Now Red Bull have another driver who will drive next season I Formula One having made it via an unconventional route.

Liam Lawson is presently racing in Japan’s Super Formula which is the racing series with machinery closest to Formula One.

New F1 teams approach Red Bull



Japan’s Super Formula closest to F1

Lawson has made his way through F4/3/2 but not as a champion. His best seasons result was finishing third in F2 at the end of the 2022 season.

The New Zealand driver describes the step up from F2 to Japan’s Super Formula.

“The aero sensitivity of these cars is extremely high, and that relates a lot to F1,” explains Lawson to Honda’s in house media. 

“The stuff we’re focusing on here with set-up is the same stuff. The last couple of years doing simulator work for Red Bull, I was learning stuff about the set-up that I had never looked at before, stuff that we just didn’t do in F2. But coming here, a lot of it is similar. 



Gap for Formula 2 is huge

“Of course, the speed of the car is also much closer to F1. This bridges the gap so much. This is the only car that is somewhat close, with similar characteristics. 

“I’m so glad to have come here. If I get a shot to race in F1, I will be really happy that I raced here first.”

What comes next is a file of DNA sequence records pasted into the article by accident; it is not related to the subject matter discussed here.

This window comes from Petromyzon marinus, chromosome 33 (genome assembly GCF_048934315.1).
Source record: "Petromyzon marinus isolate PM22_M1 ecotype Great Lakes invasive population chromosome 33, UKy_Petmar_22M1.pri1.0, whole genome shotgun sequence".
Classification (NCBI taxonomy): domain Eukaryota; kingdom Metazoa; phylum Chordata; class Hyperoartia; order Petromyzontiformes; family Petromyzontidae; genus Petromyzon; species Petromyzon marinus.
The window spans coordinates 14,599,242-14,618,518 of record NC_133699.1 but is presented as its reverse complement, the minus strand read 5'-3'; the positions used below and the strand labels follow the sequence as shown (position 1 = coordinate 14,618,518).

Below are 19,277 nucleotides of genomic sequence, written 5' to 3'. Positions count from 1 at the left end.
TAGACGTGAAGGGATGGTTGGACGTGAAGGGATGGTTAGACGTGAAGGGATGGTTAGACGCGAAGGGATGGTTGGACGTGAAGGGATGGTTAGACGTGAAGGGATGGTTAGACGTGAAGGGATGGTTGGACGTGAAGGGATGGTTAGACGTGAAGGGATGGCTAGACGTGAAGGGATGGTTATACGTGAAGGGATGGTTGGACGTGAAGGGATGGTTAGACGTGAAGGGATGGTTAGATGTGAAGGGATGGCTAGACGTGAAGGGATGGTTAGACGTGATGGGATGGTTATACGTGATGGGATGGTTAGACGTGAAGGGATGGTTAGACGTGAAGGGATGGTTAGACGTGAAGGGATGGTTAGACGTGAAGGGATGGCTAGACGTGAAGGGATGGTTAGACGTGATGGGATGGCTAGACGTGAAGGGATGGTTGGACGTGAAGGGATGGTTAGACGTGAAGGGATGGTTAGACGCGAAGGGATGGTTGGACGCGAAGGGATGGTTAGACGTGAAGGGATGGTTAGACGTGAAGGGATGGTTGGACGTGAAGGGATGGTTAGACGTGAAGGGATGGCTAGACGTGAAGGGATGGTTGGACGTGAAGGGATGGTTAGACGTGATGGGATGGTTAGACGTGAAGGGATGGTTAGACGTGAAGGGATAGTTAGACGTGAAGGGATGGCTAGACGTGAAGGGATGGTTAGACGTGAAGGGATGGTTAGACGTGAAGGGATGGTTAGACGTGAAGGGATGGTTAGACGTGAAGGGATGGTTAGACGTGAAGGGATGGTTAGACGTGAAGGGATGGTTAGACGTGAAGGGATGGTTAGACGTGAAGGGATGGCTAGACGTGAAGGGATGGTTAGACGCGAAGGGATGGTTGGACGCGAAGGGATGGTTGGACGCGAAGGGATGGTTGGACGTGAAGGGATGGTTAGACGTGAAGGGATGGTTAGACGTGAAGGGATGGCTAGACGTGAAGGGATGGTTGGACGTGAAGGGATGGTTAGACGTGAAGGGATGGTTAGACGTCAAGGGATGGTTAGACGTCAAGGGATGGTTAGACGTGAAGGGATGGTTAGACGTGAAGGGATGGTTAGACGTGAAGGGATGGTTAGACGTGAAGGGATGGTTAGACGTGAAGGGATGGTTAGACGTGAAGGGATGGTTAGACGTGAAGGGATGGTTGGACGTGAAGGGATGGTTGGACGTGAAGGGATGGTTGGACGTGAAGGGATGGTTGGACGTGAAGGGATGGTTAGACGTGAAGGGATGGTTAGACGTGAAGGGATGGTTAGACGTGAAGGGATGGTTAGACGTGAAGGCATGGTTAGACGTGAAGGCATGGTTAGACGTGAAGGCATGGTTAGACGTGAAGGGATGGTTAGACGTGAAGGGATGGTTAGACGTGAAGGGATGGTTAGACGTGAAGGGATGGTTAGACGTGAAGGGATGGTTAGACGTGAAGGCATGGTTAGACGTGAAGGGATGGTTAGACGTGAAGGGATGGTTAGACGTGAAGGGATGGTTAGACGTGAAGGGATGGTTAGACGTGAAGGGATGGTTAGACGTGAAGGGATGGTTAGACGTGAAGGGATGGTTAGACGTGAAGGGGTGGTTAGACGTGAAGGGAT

Lawson has taken Super Formula by storm and he was handed a huge opportunity to prove himself worthy of F1 by Red Bull at the end of last year when he was named as defending champion Tomoki Nojiri’s team-mate at leading Honda Super Formula outfit Team Mugen.

Following pre-season testing, Lawson was keen to manage expectations and stated that beating a driver of Nojiri’s pedigree was not a realistic target. 

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Lawson beating the best in Japan

Yet Liam stunned the Japanese establishment by beating Noriji in a straight fight in the first race of the season becoming the first Super Formula debut winner in some 45 years.

Lawson heads the Super Formula championship after four of nine rounds which include two victories.

Yet its the performances the New Zealander has delivered which have tongues waging in the Super Formula paddock many of whom expect him to push on and win the title.

Lawson would following in the footsteps of the likes of Ralph Schumacher and Pedro de la Rosa who used this championship back in the 90’s as a platform to launch their Formula One careers.

Red Bull will be hard pressed to not offer Liam Lawson an F1 drive with Alpha Tauri next season, the question is whether Tsunoda will be mentoring him or switching places and returning to Japan.

READ MORE: Ferrari chairman takes swipe at F1 team after Le Mans win

6 responses to “Hot F1 rookie set to replace Tsunoda

  1. What are you talking about? Yuki Tsunoda is having a stellar year according to just about everyone, there’s quite possibly going to be a new driver at Alpha Tauri next year, but it sure ain’t Tsunoda on the hot seat…

    • Seriously, he’s doing well given his inferior car. No one can say he hasn’t improved over the three years. This writer clearly doesn’t actually watch the races.

  2. Interesting that the manager who took Ralf Schumacher to Japan because it was the closest comparison to F1 performance was Franz Tost!

  3. Stupid article. You know who needs replacing? The one who write this fcking article.